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Apple patents device to block recording at concerts

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We’ve all been there. You’re at a concert, and the band on stage is just amazing. You can’t tell if it’s the fact that you’re a little drunk, or they really are that good, or maybe it’s that mysterious tin-foil wrapped brownie that nice stranger with the white guy dreads gave you, but whatever it is, you really want to remember this moment forever.

So you pull out your smartphone and flip over to the camera app so you can record a few minutes of blurry video and tinny sounding audio that you will in all likelihood never watch again.

But what’s this? It won’t let you record your video. All it says is “Video Recording Disabled.” Has this happened before? No, there’s usually no problem when you want to record videos of your cat freaking out at the vacuum cleaner and, in fact, you have several hours of such footage by now, irredeemably clogging up your cloud storage.

So engrossed are you in capturing this moment, you wander around, elbowing your way through the crowd of concert goers, desperately trying restarting your phone, and looking for your tech savvy friend.

By the time you give up and realize what’s happening around you the show is over. The band is gone and the clean up crew is setting up for tomorrow’s Nickleback concert. Desperately you flee the arena, as anyone would, and try to figure out what went wrong.

Well it turns out it was actually Apple screwing you over in this situation. You see, Apple has recently patented a device that communicates with infrared receivers on stage to remotely disable the recording feature on smartphones.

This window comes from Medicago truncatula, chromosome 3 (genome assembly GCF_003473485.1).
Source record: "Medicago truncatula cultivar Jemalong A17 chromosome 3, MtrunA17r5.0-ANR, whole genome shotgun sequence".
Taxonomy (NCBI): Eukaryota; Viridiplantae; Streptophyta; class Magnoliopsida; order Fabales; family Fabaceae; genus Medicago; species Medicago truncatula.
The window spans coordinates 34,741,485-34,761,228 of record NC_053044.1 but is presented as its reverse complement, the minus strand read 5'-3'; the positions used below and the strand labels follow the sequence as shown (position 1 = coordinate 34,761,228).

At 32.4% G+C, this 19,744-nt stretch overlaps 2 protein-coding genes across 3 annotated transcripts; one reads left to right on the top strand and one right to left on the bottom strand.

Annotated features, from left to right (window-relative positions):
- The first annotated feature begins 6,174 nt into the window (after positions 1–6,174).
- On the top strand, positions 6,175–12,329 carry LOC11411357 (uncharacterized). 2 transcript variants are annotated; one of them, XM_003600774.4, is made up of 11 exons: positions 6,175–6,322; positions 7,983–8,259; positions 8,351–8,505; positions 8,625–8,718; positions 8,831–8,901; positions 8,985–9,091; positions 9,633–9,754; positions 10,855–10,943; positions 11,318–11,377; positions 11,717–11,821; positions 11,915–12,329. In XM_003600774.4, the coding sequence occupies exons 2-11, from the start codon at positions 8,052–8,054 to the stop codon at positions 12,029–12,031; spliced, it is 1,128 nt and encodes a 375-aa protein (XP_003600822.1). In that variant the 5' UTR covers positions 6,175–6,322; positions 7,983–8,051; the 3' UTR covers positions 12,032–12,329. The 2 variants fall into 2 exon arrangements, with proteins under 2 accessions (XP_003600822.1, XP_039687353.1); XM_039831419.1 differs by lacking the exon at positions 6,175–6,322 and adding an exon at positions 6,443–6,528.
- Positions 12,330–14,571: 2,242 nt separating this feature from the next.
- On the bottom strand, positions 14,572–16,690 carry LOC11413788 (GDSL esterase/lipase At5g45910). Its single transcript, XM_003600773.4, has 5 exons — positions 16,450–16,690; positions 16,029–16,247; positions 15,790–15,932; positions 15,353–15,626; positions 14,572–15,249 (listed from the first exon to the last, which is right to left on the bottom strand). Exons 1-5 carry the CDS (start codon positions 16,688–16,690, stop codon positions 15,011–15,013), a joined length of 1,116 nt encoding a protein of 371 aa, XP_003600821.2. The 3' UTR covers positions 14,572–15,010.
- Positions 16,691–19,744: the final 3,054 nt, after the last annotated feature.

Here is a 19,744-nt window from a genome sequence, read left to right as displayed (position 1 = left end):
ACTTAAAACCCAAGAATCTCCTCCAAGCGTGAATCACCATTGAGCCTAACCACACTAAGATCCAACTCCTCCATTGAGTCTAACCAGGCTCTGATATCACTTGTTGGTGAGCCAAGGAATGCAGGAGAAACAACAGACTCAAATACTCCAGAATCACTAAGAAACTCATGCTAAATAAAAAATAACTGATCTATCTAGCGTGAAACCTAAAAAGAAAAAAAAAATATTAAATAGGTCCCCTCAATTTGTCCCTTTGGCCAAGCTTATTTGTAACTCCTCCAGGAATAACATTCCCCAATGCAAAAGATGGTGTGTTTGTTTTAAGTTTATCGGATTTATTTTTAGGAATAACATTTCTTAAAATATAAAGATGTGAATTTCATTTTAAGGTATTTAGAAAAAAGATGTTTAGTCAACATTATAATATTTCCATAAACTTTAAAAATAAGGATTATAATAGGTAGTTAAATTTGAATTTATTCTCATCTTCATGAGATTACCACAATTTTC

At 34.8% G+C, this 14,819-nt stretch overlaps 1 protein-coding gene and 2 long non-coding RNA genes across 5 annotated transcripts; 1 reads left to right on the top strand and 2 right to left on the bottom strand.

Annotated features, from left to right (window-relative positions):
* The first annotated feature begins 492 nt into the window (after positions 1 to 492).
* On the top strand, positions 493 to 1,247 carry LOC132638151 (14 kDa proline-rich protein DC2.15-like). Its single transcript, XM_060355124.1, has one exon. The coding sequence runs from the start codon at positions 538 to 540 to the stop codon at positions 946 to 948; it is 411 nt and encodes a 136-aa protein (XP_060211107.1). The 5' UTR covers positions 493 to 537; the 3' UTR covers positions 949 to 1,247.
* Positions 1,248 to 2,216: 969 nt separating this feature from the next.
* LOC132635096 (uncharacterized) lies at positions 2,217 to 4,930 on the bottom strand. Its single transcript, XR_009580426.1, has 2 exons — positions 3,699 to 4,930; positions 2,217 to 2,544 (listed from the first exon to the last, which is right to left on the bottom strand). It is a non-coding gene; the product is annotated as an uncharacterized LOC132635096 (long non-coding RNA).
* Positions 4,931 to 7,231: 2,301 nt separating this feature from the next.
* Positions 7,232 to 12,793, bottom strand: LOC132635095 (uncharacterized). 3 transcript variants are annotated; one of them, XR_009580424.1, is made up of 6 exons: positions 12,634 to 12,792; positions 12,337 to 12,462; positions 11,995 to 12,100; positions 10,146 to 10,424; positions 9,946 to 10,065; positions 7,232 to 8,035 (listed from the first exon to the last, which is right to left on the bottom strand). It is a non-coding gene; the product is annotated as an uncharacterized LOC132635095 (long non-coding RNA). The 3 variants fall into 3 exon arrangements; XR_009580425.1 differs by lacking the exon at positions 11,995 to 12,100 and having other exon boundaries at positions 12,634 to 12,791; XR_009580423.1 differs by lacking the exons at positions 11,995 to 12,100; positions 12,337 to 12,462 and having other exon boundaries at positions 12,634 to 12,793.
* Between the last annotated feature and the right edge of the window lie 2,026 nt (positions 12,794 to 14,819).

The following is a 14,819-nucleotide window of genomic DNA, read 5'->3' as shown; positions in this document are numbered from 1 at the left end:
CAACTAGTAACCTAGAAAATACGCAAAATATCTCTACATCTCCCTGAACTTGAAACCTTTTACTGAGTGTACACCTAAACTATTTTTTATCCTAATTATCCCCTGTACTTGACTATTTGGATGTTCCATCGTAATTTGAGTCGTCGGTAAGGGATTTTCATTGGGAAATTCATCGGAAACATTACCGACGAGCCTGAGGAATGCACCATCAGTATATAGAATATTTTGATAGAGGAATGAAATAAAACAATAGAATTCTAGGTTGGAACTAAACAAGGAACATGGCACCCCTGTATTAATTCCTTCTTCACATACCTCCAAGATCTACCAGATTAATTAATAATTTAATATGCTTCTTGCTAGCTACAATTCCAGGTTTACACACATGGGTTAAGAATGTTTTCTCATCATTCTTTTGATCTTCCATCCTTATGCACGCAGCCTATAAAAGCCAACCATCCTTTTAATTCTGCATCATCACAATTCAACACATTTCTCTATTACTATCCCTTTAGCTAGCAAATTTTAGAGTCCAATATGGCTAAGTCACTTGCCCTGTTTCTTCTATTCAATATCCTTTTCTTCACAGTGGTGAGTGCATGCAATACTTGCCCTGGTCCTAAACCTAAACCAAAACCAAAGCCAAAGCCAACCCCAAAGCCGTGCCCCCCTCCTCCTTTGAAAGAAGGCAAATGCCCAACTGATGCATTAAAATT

And this being Apple, they promptly sold the idea to several concert venues who hope to use the technology to put their heavy jackboot down on the throat of bootleg concert recordings.

Bootleggers illicitly recording live shows have been a concern for bands and concert promoters alike for decades, ostensibly because they are under the mistaken belief that people would rather listen to an amateur recording of a show instead of seeing a band they love live because apparently those are the same thing in their minds.

And of course, like everything else, technology has made the process of making these recordings easier as time has gone by. The promulgation of smart phones and the resulting ubiquitous miniature cameras in everyone’s pocket has made fighting these recordings a challenge. Some venues have even begun requiring that cellphones be placed in holding with the house before allowing people into the show.

Of course this is an inelegant solution and impractical in larger venues, creating a niche that Apple has now identified, targeted, and slathered itself in grease in advance of sliding on into.

So this is ultimately a win-win for apple and the corporate thugs who run music festivals these days. Apple gets to sell some tech, music venues no longer have to deal with jerks recording the show on their cellphone, and one day soon, low quality footage of Bonaroo on Youtube will be a relic of a bygone age and yet another victim of the intractable advance of technology.

This article originally appeared on as Apple patents device to kill bootleg concert recording.

Wyatt is a writer at 301 Digital Media. You can follow him on Twitter @WyattRedd.

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